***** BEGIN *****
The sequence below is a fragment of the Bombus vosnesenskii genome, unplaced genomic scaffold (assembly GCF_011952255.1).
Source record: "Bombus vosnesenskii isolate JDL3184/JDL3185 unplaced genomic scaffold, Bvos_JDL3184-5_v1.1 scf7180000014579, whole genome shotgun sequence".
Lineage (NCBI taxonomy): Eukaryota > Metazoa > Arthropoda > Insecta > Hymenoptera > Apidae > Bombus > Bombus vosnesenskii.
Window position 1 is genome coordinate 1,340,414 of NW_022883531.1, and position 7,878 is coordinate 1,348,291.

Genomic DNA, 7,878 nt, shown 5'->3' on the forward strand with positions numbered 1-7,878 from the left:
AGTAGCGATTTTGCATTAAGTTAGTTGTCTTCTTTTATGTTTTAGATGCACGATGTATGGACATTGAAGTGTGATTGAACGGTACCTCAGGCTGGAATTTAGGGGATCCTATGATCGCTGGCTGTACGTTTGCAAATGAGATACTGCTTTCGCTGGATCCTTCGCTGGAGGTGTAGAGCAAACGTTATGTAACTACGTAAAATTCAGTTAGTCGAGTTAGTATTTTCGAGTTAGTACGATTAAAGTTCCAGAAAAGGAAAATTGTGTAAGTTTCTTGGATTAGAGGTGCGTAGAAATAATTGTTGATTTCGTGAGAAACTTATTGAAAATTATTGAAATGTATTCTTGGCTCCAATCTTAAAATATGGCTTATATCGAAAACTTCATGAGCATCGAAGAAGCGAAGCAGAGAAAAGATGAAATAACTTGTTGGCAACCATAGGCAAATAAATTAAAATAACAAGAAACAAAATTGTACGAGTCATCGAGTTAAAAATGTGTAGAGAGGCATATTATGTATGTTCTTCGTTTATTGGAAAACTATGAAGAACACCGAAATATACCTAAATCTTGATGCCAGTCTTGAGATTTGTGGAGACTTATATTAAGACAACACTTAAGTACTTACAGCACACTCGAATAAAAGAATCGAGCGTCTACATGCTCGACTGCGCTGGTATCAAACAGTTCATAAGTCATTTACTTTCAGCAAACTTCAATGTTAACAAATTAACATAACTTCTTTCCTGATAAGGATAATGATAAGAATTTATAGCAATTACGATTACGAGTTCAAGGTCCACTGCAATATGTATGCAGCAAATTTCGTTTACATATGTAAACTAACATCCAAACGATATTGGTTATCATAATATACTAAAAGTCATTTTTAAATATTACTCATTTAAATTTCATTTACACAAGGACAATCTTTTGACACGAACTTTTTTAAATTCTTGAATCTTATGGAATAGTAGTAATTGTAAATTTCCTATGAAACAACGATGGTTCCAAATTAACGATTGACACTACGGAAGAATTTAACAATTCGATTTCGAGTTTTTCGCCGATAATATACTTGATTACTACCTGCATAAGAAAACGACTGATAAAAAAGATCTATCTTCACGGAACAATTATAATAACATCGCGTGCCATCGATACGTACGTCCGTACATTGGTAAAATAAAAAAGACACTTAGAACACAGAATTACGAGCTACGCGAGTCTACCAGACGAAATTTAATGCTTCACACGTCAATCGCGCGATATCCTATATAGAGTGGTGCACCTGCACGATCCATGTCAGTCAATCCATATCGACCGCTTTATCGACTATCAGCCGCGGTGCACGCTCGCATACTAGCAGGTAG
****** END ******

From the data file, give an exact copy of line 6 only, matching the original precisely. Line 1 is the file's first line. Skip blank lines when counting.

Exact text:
AGTAGCGATTTTGCATTAAGTTAGTTGTCTTCTTTTATGTTTTAGATGCACGATGTATGGACATTGAAGTGTGATTGAACGGTACCTCAGGCTGGAATTTAGGGGATCCTATGATCGCTGGCTGTACGTTTGCAAATGAGATACTGCTTTCGCTGGATCCTTCGCTGGAGGTGTAGAGCAAACGTTATGTAACTACGTAAAATTCAGTTAGTCGAGTTAGTATTTTCGAGTTAGTACGATTAAAGTTCCAGAAAAGGAAAATTGTGTAAGTTTCTTGGATTAGAGGTGCGTAGAAATAATTGTTGATTTCGTGAGAAACTTATTGAAAATTATTGAAATGTATTCTTGGCTCCAATCTTAAAATATGGCTTATATCGAAAACTTCATGAGCATCGAAGAAGCGAAGCAGAGAAAAGATGAAATAACTTGTTGGCAACCATAGGCAAATAAATTAAAATAACAAGAAACAAAATTGTACGAGTCATCGAGTTAAAAATGTGTAGAGAGGCATATTATGTATGTTCTTCGTTTATTGGAAAACTATGAAGAACACCGAAATATACCTAAATCTTGATGCCAGTCTTGAGATTTGTGGAGACTTATATTAAGACAACACTTAAGTACTTACAGCACACTCGAATAAAAGAATCGAGCGTCTACATGCTCGACTGCGCTGGTATCAAACAGTTCATAAGTCATTTACTTTCAGCAAACTTCAATGTTAACAAATTAACATAACTTCTTTCCTGATAAGGATAATGATAAGAATTTATAGCAATTACGATTACGAGTTCAAGGTCCACTGCAATATGTATGCAGCAAATTTCGTTTACATATGTAAACTAACATCCAAACGATATTGGTTATCATAATATACTAAAAGTCATTTTTAAATATTACTCATTTAAATTTCATTTACACAAGGACAATCTTTTGACACGAACTTTTTTAAATTCTTGAATCTTATGGAATAGTAGTAATTGTAAATTTCCTATGAAACAACGATGGTTCCAAATTAACGATTGACACTACGGAAGAATTTAACAATTCGATTTCGAGTTTTTCGCCGATAATATACTTGATTACTACCTGCATAAGAAAACGACTGATAAAAAAGATCTATCTTCACGGAACAATTATAATAACATCGCGTGCCATCGATACGTACGTCCGTACATTGGTAAAATAAAAAAGACACTTAGAACACAGAATTACGAGCTACGCGAGTCTACCAGACGAAATTTAATGCTTCACACGTCAATCGCGCGATATCCTATATAGAGTGGTGCACCTGCACGATCCATGTCAGTCAATCCATATCGACCGCTTTATCGACTATCAGCCGCGGTGCACGCTCGCATACTAGCAGGTAG